These are the HR professionals who hold the key to a successful technology implementation in a business.
HR to take the initiative
CIOs spend a lot of time selecting and retaining the right software or the right equipment, before presenting it to senior management. Once this passage made, usually after a long interval, it is for operational managers to sell the new solution for employees. The communication between the two entities is vital. In large companies, often encountered staff that was trained and worked for years by a particular method and with specific technology.
This human factor can not be changed simply by declaring employees: “This is your new solution – use it and forget everything you were doing before.” It is at this level that the operational management and HR staff involved to communicate the benefits, methodology and logic of technological change. HR departments must control a wider change in the culture of the company before, during and after deployment. Without the involvement of HR, companies risk wasting millions in technology that will never reach its full potential.
The International equation
This can be a difficult task. Multinational companies with 30,000 users in different regions of the world recognize that HR departments are crucial to support staff every day. In parallel, the adoption of new technology should not interrupt the activity while users are adapting. It is already an expensive investment in deployment – any further delay could increase unanticipated costs.
There are different ways of managing these complications. HR departments can seek to identify whether there is a strong need for cultural change to adopt the new technology. As part of a deployment, it can be estimated that the change effort comes to 70% of the human factor and 30% of the technological factor. To succeed of human change management, HR will need to exploit their technical expertise within their business.
Often HR departments inform senior managers in different regions on new software solutions, pending a cascading effect of knowledge and expertise. An alternative method to manage deployments is to identify where the reverse is the technical expertise on staff and exploit at best.
This can be either a junior employee who has very good expertise that passionate about new technologies wishing to act as an ambassador, a coach or trainer to others. This can come from their own knowledge or that previous solutions have proved so complicated for their work than any change could be good news.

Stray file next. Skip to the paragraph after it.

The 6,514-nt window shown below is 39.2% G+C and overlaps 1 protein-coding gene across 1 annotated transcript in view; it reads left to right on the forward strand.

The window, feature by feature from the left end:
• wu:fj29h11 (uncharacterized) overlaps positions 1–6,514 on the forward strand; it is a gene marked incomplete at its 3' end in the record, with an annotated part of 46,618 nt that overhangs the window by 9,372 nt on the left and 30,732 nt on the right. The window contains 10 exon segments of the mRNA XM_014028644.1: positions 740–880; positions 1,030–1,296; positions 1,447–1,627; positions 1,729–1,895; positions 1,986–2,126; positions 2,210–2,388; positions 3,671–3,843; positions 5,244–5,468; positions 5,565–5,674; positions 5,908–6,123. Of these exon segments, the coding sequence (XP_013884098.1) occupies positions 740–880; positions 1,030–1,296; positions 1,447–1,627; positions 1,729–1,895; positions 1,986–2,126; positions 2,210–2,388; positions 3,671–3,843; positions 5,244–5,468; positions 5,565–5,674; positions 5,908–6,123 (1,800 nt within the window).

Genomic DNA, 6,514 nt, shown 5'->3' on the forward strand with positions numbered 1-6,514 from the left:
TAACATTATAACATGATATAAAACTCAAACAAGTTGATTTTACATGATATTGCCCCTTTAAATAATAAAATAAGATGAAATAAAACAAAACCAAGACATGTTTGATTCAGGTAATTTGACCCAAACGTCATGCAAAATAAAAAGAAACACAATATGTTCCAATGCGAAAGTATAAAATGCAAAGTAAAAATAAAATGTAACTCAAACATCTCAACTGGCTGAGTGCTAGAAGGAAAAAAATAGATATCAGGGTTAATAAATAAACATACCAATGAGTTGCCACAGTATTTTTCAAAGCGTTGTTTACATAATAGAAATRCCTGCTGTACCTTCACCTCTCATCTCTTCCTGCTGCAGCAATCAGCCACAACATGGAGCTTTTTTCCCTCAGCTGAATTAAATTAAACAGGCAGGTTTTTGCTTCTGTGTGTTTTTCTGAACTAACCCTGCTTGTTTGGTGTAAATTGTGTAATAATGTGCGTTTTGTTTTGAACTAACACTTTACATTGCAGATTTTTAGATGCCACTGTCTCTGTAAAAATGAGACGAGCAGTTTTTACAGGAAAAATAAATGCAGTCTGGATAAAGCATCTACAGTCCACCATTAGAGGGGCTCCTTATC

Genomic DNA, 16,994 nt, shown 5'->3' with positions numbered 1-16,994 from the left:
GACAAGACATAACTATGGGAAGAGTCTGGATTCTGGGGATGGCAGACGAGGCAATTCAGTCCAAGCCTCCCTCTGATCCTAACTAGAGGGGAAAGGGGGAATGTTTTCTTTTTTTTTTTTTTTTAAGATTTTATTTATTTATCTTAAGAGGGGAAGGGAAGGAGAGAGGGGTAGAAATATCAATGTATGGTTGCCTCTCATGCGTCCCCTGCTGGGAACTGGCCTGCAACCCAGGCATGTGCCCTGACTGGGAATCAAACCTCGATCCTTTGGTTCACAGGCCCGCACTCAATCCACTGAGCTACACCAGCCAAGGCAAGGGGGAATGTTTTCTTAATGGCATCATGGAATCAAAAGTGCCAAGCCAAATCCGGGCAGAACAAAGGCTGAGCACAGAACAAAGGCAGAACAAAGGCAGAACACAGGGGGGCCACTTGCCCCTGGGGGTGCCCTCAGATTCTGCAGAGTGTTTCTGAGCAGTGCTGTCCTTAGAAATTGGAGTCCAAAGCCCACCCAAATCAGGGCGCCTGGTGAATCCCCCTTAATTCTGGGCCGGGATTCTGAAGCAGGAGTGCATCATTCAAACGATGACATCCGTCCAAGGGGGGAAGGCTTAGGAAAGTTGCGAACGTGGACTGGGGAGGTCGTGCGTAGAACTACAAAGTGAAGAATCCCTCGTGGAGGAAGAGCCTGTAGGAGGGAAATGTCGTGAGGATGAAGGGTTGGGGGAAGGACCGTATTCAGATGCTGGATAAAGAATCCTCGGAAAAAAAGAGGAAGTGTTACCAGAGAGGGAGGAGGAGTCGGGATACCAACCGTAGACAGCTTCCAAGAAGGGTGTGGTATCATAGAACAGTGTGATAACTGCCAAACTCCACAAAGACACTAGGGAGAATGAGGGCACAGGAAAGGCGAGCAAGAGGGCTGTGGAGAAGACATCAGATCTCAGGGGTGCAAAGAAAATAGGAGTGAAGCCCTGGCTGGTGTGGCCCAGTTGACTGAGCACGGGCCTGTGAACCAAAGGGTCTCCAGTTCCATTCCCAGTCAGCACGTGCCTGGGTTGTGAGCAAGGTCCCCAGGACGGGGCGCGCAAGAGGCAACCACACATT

Establish employees evangelists
HR departments can capitalize on that qualified and enthusiastic staff. Experienced managers may not have enough fluency and technological knowledge to easily oversee change management, or worse they might erroneously present the new software. However, we can trust the previously trained technical staff to drive the adoption of new technology. In this regard, the communication is once again the key.
Determine the correct relay in its staff is a first step, but train them properly to the new technology is the second. HR departments, in close partnership with IT service providers and managers should give staff time and resources to be comfortable with the new software. This can be achieved through testing phases on specific projects in a preliminary deployment across the enterprise. Show your employees the benefits and present their concrete results.
These enthusiastic employees and comfortable with the technology adopted can even become your “evangelists” with this method of testing phase. Employees believe, gains on the processes and daily activities provided by a new software solution will act as ambassadors to their colleagues. They could even potentially identify other sections of the company where the solution could be implemented. This human factor should not be underestimated.
Facing teething problems and look to the future
HR’s role extends beyond the implementation. In large companies, there are always employees who are not as comfortable with the new technologies than others. After heavy investment, it is not desirable to frustrate some of the staff or see an attempt to circumvent the new processes.
The sooner these points can be treated, the better, as it avoids leaving frustrations grow among staff. HR departments can escalate issues as quickly as possible with management and work hand in hand with the staff but requiring additional training plans if necessary. Attentive listening problems will allow employees to remain satisfied and productive.
Companies must rely on HR departments to build a corporate culture that is ready for change. This is a key point for large companies whose staff is spread around the world. Only when employees are actually willing to adopt new technology that its implementation will reach its maximum potential. Look to the future and give up obsolete business processes …